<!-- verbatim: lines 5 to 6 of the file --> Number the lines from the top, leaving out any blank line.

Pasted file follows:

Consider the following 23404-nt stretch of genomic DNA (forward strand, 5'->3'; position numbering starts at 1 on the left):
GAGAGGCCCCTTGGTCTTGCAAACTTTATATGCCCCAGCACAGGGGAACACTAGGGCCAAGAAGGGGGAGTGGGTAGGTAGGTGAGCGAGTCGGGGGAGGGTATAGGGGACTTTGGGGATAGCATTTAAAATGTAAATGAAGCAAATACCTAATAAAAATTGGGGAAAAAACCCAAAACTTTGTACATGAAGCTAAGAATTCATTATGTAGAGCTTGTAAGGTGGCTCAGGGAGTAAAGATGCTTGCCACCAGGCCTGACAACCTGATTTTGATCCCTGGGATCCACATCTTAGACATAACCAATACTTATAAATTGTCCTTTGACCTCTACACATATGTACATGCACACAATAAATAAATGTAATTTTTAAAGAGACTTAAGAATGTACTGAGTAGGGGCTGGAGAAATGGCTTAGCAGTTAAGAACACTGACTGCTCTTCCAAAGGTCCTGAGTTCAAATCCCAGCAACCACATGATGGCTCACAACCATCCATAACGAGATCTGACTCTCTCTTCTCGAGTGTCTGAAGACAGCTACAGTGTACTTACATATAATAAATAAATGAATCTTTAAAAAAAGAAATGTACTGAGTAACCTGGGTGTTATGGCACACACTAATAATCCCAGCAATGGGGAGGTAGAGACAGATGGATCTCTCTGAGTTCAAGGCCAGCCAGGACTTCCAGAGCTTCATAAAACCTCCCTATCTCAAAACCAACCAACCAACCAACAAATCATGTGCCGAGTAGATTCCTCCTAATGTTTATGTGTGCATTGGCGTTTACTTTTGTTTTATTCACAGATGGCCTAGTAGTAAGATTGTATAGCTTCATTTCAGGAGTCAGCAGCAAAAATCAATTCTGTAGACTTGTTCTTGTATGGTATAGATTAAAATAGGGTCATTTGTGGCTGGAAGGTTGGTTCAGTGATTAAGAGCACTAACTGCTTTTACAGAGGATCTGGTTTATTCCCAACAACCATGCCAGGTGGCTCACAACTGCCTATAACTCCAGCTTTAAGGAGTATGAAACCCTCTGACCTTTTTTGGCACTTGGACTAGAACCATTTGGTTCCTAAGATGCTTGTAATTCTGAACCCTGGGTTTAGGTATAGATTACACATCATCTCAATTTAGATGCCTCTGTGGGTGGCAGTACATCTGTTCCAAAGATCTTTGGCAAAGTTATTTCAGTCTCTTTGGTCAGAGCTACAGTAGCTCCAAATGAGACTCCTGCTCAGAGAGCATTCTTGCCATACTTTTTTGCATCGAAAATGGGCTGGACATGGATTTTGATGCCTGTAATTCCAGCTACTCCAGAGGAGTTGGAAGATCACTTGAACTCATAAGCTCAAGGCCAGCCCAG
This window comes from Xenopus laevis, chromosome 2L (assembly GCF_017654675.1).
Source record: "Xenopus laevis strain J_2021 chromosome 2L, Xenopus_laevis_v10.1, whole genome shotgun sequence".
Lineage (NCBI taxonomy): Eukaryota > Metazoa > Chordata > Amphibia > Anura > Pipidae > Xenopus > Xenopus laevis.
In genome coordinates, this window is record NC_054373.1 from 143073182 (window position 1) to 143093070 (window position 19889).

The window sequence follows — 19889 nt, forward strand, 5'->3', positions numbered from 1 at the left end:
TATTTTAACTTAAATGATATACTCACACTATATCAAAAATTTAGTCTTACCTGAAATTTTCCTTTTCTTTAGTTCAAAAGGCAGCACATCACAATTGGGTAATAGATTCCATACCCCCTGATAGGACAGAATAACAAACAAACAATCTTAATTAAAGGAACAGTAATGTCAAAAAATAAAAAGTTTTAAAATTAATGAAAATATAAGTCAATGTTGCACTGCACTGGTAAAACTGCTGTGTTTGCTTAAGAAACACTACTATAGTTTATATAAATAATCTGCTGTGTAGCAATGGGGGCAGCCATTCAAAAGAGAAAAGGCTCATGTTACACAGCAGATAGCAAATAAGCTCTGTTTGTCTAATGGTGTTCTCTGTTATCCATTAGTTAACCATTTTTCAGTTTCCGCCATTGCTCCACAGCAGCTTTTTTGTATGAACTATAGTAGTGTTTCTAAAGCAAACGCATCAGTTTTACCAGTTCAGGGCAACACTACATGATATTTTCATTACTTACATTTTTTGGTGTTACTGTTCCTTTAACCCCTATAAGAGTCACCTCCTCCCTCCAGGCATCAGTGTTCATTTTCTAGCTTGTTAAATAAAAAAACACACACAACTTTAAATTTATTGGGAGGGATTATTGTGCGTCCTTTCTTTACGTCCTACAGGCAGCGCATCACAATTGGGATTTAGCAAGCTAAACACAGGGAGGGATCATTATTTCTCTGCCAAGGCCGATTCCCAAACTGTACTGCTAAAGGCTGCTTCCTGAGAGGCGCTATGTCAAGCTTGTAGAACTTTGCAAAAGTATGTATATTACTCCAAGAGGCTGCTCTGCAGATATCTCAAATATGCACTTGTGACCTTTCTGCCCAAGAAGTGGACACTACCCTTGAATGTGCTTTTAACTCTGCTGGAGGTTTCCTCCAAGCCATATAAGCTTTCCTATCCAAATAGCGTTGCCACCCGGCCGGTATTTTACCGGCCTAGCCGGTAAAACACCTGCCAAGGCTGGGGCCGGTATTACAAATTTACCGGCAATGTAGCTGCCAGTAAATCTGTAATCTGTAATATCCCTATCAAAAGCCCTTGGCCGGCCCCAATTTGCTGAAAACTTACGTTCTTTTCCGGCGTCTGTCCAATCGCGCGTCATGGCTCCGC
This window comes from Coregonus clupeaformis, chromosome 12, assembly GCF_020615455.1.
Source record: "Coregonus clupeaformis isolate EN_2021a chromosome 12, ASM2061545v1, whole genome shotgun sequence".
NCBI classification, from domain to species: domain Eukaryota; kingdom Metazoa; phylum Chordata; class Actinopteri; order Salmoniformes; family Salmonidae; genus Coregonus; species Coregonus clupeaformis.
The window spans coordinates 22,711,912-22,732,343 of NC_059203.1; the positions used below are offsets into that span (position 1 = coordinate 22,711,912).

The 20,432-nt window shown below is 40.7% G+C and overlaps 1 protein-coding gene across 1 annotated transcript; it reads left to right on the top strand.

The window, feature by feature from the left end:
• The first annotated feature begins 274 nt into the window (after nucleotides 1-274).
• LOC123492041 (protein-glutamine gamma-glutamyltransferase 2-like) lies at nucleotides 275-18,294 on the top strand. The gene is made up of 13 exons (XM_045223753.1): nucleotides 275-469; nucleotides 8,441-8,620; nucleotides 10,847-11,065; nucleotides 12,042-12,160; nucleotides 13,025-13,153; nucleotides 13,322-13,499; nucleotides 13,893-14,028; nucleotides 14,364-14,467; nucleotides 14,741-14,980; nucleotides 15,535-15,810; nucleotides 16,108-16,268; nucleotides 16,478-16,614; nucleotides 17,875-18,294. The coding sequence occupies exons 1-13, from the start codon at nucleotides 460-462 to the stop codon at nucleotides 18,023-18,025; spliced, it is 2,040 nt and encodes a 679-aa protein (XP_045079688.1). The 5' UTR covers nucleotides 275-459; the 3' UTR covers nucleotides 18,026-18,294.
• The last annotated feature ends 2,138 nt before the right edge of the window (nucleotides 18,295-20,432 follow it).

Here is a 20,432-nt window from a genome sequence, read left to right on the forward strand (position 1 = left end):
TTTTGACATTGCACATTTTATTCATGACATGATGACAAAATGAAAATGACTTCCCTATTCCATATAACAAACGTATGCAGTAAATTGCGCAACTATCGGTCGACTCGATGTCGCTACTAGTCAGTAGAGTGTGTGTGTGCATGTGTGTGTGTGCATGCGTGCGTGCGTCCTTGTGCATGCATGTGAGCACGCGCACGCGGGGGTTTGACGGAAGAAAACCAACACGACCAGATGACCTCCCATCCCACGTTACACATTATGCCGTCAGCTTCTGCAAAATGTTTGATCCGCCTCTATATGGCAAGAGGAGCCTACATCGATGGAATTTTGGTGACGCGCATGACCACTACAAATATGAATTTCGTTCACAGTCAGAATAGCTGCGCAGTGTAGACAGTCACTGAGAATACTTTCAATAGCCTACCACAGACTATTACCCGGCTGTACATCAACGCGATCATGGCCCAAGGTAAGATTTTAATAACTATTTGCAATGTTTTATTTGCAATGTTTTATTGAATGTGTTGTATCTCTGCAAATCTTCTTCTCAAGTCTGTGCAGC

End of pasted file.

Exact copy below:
Lineage (NCBI taxonomy): Eukaryota > Metazoa > Chordata > Amphibia > Anura > Pipidae > Xenopus > Xenopus laevis.
In genome coordinates, this window is record NC_054373.1 from 143073182 (window position 1) to 143093070 (window position 19889).